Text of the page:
I Am Become Overwhelmed
In Cold Blood by Truman Capote
First Line: The village of Holcomb stands on the high wheat plains of western Kansas, a lonesome area that other Kansans call “out there.”
I don’t frequently turn to this genre, which I suppose is why I picked up the title that started it all. I mean, In Cold Blood is the epitome of true crime, right?
Then again, this is more than a true crime read. It’s a psychological study of violence in America, a historical novel, a horror story that gets under your skin in a twisted, emotional way. Our sympathies are naturally inclined toward the Clutter family, then to investigator Alvin Adams Dewey. But as we delve deeper with Capote’s narrative, allegiance becomes blurred. I leave this book with a complicated sense of pity for the murderers. It’s a disgusting tragedy through-and-through, but the writing sure is done well.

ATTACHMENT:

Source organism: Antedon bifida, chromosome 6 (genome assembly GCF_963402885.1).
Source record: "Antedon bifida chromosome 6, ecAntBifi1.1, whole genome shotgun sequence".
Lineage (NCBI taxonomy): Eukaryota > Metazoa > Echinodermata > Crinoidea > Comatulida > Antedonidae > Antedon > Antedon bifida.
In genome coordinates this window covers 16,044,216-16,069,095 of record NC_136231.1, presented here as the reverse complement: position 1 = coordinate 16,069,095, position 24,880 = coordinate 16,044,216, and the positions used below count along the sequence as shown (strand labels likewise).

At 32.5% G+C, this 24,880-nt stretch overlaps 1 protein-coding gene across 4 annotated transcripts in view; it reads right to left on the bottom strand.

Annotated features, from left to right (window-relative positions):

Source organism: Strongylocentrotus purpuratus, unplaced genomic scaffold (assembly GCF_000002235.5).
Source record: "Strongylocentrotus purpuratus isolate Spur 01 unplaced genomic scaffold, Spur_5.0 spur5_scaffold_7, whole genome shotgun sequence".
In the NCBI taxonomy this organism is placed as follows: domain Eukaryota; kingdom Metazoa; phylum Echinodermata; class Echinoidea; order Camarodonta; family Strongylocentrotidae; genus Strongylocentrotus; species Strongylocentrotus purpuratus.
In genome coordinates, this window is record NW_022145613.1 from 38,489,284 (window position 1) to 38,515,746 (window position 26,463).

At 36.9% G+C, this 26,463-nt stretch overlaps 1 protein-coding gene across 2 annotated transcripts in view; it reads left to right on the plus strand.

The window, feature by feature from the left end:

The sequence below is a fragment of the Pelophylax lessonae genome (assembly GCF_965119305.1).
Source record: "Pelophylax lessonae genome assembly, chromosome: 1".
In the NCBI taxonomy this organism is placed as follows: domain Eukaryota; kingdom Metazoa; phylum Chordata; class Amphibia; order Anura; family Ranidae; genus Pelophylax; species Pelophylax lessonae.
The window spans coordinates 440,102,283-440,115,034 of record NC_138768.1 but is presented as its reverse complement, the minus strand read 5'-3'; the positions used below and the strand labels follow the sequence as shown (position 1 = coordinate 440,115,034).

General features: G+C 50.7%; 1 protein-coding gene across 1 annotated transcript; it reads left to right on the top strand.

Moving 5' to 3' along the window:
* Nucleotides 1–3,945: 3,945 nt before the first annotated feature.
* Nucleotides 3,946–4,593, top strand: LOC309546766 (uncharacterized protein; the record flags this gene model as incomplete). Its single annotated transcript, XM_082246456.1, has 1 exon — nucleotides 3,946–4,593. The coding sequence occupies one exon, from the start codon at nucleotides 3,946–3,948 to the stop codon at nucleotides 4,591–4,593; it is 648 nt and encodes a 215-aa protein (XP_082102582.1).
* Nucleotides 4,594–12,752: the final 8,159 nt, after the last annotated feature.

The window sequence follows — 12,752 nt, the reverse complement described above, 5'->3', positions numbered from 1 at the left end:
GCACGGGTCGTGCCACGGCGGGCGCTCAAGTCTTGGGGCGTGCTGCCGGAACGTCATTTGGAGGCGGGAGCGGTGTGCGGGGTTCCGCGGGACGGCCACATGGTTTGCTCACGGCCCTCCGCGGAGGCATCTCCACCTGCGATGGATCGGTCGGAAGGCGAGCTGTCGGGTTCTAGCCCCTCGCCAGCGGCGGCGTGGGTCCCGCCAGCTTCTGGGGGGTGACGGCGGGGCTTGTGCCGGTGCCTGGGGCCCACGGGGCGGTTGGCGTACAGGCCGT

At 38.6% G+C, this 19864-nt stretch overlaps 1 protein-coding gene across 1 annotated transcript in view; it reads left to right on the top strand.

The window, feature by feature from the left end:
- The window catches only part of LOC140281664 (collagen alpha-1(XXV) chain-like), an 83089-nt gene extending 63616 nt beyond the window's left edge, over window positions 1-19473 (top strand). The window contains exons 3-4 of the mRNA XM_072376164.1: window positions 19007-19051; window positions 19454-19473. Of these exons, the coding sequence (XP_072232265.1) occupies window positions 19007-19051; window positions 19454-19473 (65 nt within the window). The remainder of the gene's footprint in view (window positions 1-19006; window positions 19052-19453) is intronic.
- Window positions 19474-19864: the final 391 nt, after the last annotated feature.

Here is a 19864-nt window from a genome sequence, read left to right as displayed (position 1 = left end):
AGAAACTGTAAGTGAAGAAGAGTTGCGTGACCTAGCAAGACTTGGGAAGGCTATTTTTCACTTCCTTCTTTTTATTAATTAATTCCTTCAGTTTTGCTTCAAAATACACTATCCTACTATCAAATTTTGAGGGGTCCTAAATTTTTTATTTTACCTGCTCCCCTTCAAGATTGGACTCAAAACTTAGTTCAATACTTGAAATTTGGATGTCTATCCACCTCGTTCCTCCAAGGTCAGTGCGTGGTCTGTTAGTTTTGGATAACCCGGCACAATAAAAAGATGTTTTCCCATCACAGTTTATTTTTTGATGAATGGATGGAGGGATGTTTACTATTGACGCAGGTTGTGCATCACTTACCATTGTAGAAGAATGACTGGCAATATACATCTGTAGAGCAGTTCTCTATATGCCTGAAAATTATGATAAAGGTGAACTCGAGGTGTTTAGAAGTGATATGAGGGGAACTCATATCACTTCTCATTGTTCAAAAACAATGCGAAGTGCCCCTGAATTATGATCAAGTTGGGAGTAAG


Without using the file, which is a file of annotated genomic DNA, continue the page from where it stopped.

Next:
I feel compelled to recommend this book because it challenges the reader. Like Lolita, it’s confusing…we try to create answers for why these characters choose this, or do that, but there is no true, concrete explanation.
The ending only emphasizes this sense of loss. The histories of the death row inmates lodging next-door to Dick and Perry are a strong parallels to the boys’ own downward spiral leading to the Clutter family murders. Since mental health is a highlighted theme here, everyone affiliated with these various crimes becomes a victim in some form or other. Quite unsettling.
Bottom Line: Read it because it’s classic and difficult–then follow it with something light.